On 23 September 2022, chancellor Kwasi Kwarteng unveiled the Truss administration’s ill-fated mini-budget. The measures, which included a raft of tax cuts, aimed to kickstart economic growth but investors – worried rising inflation would run rampant – pulled their cash out of the UK, plunging the gilt and LDI markets into a tailspin.
One year on, Portfolio Adviser has asked industry commentators whether there was any lasting impact in both UK equities and gilts, and how they view investing in the region over the longer term.
Susannah Streeter, Hargreaves Lansdown head of money and markets, said the event “sparked a wave of apprehension about the UK’s economic prospects”, with investors “baulking at the fast and loose plan for big tax cuts to stimulate spending at a time when inflation was running amok”.
She said: “Britain was compared to an emerging market, turning itself into a submerging market, so the price of gilts plummeted and yields jumped – reflecting the premium investors were demanding to hold UK government debt. The firestorm of uncertainty saw a further seeping away of confidence in companies listed on the FTSE 100, pushing the index below the psychologically important 7,000 mark.”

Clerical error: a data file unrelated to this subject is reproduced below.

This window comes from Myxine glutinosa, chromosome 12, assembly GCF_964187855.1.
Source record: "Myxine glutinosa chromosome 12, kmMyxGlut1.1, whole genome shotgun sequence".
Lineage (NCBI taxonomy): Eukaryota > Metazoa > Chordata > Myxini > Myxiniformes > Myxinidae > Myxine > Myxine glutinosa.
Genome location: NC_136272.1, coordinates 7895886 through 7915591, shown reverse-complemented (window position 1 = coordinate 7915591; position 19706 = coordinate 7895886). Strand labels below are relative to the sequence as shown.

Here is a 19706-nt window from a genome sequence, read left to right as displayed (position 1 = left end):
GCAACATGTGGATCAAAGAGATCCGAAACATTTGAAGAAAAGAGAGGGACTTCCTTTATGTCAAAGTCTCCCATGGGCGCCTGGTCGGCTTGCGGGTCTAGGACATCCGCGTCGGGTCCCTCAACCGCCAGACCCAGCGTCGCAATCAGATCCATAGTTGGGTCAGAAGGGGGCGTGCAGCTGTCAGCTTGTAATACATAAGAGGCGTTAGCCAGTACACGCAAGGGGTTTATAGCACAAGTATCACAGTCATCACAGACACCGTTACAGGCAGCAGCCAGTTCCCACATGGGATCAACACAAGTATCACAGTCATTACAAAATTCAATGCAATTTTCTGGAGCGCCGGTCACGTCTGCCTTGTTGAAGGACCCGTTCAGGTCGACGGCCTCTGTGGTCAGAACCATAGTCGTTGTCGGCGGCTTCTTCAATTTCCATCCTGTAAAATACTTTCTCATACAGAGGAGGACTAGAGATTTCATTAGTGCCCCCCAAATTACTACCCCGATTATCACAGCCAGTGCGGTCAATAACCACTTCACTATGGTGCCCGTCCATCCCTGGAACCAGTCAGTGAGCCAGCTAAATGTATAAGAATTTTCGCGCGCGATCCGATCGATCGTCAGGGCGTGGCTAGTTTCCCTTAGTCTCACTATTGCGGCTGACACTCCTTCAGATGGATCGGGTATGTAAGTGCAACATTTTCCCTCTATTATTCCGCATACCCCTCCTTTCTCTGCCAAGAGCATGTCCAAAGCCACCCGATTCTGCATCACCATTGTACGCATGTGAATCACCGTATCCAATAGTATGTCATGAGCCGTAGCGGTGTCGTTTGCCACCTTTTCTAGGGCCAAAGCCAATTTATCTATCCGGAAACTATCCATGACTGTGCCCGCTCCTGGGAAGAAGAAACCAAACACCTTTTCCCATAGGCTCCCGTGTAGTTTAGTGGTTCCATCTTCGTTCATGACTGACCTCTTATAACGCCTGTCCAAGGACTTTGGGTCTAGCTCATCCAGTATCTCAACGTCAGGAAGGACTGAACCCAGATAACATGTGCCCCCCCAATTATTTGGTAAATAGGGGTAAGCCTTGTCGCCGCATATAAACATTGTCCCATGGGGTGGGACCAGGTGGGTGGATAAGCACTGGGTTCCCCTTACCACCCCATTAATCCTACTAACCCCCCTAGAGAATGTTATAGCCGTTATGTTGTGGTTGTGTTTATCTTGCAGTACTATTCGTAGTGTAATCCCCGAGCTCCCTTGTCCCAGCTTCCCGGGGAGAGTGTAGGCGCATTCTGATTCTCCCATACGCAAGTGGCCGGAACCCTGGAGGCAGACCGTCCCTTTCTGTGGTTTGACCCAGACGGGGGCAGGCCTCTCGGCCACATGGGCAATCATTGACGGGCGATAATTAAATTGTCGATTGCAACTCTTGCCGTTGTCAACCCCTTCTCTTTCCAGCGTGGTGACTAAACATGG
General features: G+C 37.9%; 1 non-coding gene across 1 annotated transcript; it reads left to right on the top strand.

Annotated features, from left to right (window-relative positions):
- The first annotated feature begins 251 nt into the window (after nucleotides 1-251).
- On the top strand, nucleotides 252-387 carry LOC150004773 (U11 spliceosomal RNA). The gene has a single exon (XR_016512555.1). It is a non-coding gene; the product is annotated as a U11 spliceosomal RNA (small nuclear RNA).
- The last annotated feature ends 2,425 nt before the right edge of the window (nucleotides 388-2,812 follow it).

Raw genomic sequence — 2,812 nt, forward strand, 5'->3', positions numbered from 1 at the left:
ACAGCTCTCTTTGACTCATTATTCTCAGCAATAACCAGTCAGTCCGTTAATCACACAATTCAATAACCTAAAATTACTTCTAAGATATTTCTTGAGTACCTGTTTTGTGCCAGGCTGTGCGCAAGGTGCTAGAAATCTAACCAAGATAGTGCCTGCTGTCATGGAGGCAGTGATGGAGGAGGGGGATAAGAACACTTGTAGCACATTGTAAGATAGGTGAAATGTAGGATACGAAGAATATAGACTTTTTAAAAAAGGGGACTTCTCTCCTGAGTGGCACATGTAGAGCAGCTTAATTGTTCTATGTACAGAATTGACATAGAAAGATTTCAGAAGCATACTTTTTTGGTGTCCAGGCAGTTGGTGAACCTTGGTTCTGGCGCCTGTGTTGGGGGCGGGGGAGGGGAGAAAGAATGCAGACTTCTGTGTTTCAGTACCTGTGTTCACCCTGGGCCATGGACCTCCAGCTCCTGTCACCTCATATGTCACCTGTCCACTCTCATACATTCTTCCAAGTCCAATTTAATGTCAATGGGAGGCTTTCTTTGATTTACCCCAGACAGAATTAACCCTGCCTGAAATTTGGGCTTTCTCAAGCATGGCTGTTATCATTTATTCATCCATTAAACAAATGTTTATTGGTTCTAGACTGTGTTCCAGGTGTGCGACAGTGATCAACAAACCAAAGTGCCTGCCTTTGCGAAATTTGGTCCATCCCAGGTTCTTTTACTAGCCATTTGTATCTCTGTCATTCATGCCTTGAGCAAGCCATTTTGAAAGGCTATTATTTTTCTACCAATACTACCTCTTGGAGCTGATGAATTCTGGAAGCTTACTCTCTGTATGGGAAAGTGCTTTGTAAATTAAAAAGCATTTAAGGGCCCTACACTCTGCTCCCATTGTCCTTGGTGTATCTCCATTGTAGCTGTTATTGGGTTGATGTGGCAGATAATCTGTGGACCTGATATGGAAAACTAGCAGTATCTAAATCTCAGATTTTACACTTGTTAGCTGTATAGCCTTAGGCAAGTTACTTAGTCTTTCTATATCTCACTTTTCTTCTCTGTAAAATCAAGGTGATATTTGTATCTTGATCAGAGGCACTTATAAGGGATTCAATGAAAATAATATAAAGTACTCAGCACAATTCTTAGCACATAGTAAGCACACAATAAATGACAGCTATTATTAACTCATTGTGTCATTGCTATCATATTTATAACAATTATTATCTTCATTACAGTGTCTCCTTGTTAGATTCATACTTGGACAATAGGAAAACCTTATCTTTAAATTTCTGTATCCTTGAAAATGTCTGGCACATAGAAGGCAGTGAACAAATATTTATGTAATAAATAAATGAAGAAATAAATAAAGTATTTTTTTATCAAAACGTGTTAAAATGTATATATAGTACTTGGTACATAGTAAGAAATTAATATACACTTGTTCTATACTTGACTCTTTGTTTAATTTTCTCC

Following weeks of unrest in both the markets and parliament, Kwarteng resigned as chancellor on 14 October and was replaced by Jeremy Hunt, who wasted no time in reversing the budget in almost its entirety.
Streeter added that the change in chancellor – and then prime minister – helped to calm markets, adding: “U-turns, resignations of Kwarteng, then Truss and the appointment of a new Chancellor in Jeremy Hunt did help calm the turmoil and bit by bit more confidence was restored, helping bolster gilt prices and helping the FTSE 100 gain rapid ground.
“But the recent stubbornness of inflation, even without the Trussonomics tax cuts, has taken investors by surprise. This has caused another summer spike in pessimism about the UK’s prospects, putting fresh upwards pressure on gilt yields and stopping the FTSE 100 regaining the highs above 8000 reached in February 2023.
“Liz Truss is still banging the tax cut drum from the back benches, but despite inflation creeping downwards it is still more than three times above the target, so her demands are likely to get short shrift. While stimulus may well be needed to boost a struggling economy, long-term investment to increase Britain’s infrastructure and competitiveness is more likely to help Britain regain its mojo.’’
Allspring Global Investments global fixed income manager Lauren van Biljon said that while the BoE did well to “short-circuit” the forced sale spiral engulfing gilt holders in the aftermath of the budget, the government has struggled to recapture the full confidence of local and international investors.
She added: “I think the assessment most would make is that UK political risk is higher than it was a decade ago – not just due to the mini-budget, but it’s part of a wider pattern. And that’s an issue in a world where investors can look globally for their preferred mix of yield and safety.”